Page last updated at 18:33 GMT, Monday, 16 February 2009

Npower urged to drop 'juice' row

Juice point
Npower objects to the recharging posts being called "juice points"

An energy firm has been urged to withdraw its threat to sue a London council over its use of the word "juice".

Npower is accusing Westminster Council of infringing its trademark by calling its free recharging posts for electric and hybrid cars "juice points".

Npower introduced its renewable energy offer 'Npower juice' in 2001.

The council's "juice points" were first announced in 2006 but came into effect last May.

Sir Simon Milton, deputy mayor for policy and planning, said: "The mayor believes electric and hybrid cars are an important part of London's efforts in tackling pollution, and supports the introduction of on-street recharging points.

"We are therefore disappointed that a major company such as Npower is making matters difficult for a local authority which is seeking to encourage more environmentally-friendly travel."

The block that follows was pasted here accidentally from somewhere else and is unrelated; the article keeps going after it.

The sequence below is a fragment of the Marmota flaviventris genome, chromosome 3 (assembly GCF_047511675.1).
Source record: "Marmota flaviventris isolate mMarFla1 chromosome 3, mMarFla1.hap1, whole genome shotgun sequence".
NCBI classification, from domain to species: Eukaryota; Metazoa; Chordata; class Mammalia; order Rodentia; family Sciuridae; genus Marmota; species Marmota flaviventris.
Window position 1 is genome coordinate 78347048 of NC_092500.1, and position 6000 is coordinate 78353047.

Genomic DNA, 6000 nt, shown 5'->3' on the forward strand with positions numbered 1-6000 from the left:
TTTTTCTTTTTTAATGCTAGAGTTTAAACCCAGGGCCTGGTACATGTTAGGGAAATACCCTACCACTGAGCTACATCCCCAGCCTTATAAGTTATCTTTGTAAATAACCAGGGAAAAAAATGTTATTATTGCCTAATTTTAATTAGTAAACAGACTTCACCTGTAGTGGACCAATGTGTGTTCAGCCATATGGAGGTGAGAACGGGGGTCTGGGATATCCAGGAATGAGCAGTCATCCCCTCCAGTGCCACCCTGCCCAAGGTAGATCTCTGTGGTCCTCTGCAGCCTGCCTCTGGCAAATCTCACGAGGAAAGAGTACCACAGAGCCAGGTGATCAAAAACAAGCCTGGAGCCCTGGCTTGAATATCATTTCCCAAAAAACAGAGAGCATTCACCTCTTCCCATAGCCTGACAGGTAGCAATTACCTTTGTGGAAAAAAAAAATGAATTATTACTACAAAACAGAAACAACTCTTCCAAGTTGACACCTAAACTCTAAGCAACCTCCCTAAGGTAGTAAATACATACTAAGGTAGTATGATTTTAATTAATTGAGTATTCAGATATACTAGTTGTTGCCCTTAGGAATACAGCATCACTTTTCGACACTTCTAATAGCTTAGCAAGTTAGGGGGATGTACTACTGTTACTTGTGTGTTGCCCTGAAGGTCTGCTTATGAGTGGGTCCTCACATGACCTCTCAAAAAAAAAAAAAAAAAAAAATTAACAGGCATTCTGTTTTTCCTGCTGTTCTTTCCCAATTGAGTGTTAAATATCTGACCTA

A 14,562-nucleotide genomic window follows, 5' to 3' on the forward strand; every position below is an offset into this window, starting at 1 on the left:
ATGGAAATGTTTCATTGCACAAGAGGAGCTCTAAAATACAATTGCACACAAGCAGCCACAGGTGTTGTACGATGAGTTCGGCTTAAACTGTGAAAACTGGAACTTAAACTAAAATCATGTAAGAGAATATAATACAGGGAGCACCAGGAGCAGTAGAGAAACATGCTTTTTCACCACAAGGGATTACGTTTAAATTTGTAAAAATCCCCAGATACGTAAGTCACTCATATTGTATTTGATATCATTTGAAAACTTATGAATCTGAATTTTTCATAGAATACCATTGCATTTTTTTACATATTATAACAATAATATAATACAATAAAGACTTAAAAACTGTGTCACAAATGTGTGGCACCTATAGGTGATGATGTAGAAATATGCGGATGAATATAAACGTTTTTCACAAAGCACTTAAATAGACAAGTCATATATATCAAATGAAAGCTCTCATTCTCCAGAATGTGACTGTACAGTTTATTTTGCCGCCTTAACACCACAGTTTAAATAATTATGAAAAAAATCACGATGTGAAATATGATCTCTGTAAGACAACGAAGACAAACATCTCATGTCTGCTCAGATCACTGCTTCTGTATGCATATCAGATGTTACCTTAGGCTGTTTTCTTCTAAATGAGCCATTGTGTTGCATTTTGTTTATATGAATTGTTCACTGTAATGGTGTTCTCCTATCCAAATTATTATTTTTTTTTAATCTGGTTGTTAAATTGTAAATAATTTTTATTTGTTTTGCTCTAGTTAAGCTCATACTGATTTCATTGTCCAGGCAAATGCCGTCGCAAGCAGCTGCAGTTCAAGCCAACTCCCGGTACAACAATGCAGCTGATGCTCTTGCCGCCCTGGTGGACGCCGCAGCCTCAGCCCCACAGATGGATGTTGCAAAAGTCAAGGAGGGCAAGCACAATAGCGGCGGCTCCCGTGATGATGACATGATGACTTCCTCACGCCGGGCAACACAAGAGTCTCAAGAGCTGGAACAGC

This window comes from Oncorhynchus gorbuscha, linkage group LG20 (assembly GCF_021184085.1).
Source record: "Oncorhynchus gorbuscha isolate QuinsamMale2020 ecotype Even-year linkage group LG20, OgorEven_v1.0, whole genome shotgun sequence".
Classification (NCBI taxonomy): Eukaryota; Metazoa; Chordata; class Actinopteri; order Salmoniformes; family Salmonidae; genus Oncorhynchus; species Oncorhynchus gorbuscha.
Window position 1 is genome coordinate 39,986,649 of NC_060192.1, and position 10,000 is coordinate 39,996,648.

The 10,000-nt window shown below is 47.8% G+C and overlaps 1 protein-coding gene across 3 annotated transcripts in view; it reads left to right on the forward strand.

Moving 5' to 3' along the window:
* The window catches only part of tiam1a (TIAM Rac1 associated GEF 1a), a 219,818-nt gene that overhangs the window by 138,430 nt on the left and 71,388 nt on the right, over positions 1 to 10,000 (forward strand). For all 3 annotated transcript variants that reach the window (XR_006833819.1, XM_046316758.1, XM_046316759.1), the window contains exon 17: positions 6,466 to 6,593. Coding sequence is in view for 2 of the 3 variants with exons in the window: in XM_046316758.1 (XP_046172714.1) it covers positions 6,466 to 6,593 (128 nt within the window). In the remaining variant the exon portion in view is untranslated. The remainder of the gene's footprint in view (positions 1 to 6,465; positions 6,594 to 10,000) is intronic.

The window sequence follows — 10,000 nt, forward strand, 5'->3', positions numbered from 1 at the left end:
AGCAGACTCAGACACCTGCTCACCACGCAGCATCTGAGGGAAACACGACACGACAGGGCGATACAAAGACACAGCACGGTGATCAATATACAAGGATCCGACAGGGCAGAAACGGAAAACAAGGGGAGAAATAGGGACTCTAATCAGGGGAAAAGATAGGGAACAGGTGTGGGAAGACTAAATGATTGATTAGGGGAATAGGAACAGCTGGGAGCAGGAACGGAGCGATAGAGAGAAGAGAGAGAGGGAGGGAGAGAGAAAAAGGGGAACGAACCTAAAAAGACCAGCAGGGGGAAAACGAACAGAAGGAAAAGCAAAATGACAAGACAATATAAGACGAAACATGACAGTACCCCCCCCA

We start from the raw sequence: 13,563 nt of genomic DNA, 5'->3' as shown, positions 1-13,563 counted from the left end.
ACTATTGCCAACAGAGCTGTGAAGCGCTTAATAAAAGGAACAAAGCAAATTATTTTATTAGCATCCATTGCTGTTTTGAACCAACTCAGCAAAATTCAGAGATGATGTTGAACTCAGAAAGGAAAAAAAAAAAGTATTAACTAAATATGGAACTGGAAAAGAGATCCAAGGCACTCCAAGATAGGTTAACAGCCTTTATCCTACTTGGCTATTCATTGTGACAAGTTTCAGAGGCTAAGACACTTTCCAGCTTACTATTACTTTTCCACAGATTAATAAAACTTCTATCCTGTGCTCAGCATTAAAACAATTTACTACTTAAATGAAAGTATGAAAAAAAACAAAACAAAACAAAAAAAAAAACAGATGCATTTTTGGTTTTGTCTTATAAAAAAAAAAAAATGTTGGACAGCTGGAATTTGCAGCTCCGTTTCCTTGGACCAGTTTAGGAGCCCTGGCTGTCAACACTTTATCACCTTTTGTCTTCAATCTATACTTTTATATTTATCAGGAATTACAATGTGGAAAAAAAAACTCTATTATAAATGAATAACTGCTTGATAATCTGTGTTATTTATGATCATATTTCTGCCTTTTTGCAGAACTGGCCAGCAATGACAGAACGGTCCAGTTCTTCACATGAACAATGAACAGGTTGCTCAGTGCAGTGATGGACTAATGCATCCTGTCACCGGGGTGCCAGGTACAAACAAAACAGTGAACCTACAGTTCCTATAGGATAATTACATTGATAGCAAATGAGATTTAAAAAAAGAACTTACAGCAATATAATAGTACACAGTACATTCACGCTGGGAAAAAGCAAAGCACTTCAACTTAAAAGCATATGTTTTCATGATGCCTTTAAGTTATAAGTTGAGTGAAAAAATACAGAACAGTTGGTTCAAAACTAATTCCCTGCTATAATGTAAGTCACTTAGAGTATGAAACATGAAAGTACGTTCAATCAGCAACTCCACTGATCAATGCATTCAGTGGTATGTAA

Our 'juice points' are a key element in encouraging the switch to less polluting forms of transport

Councillor Danny Chalkley, Westminster Council

A spokesperson said the mayor, Boris Johnson, who part-funds Westminster's 60 free recharging points, plans to add a further six this year.

He said that the mayor has pledged 395,000 to increase the number across the capital to 175 by 2010.

Councillor Danny Chalkley, from Westminster Council, met with representatives from Npower in an attempt to resolve the dispute, in which he said the company had shown "complete disregard" for the environmental aspects of its scheme.

"As a central London authority air pollution is a major public health concern for us, and our 'juice points' are a key element in encouraging the switch to less polluting forms of transport," he said.

'Very sad'

A council spokesman said after the meeting that while Npower still insists it has ownership of the word "juice", its threat of legal action seems to have softened.

"Although the meeting was constructive we are still some way off resolving the issue," the spokesman said.

Npower said its 'juice' tariff - which has 50,000 customers - was launched in 2001.

Under the scheme, the company matches every unit of normal electricity with renewable energy from sources including North Hoyle Offshore Wind Farm, which it feeds into the power network.

An Npower spokesman said: "We wish Westminster well and we would like to see their initiative work but it should be under their name, not ours."

He said the company are "very sad" that the council did not do a simple trade name check which he said could have avoided the dispute.



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